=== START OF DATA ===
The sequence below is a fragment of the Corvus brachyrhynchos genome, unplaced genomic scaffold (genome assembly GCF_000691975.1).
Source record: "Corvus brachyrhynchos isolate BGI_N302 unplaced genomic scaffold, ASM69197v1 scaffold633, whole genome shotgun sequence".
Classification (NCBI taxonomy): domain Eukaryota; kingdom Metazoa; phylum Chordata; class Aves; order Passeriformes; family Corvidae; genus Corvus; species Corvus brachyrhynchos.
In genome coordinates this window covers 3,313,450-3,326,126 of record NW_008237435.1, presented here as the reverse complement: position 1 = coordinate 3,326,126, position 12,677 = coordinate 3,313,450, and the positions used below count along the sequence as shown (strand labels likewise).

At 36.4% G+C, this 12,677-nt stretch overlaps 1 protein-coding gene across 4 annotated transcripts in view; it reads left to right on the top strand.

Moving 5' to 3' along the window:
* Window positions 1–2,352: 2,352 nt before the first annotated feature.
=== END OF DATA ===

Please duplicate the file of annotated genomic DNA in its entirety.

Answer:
The sequence below is a fragment of the Corvus brachyrhynchos genome, unplaced genomic scaffold (genome assembly GCF_000691975.1).
Source record: "Corvus brachyrhynchos isolate BGI_N302 unplaced genomic scaffold, ASM69197v1 scaffold633, whole genome shotgun sequence".
Classification (NCBI taxonomy): domain Eukaryota; kingdom Metazoa; phylum Chordata; class Aves; order Passeriformes; family Corvidae; genus Corvus; species Corvus brachyrhynchos.
In genome coordinates this window covers 3,313,450-3,326,126 of record NW_008237435.1, presented here as the reverse complement: position 1 = coordinate 3,326,126, position 12,677 = coordinate 3,313,450, and the positions used below count along the sequence as shown (strand labels likewise).

At 36.4% G+C, this 12,677-nt stretch overlaps 1 protein-coding gene across 4 annotated transcripts in view; it reads left to right on the top strand.

Moving 5' to 3' along the window:
* Window positions 1–2,352: 2,352 nt before the first annotated feature.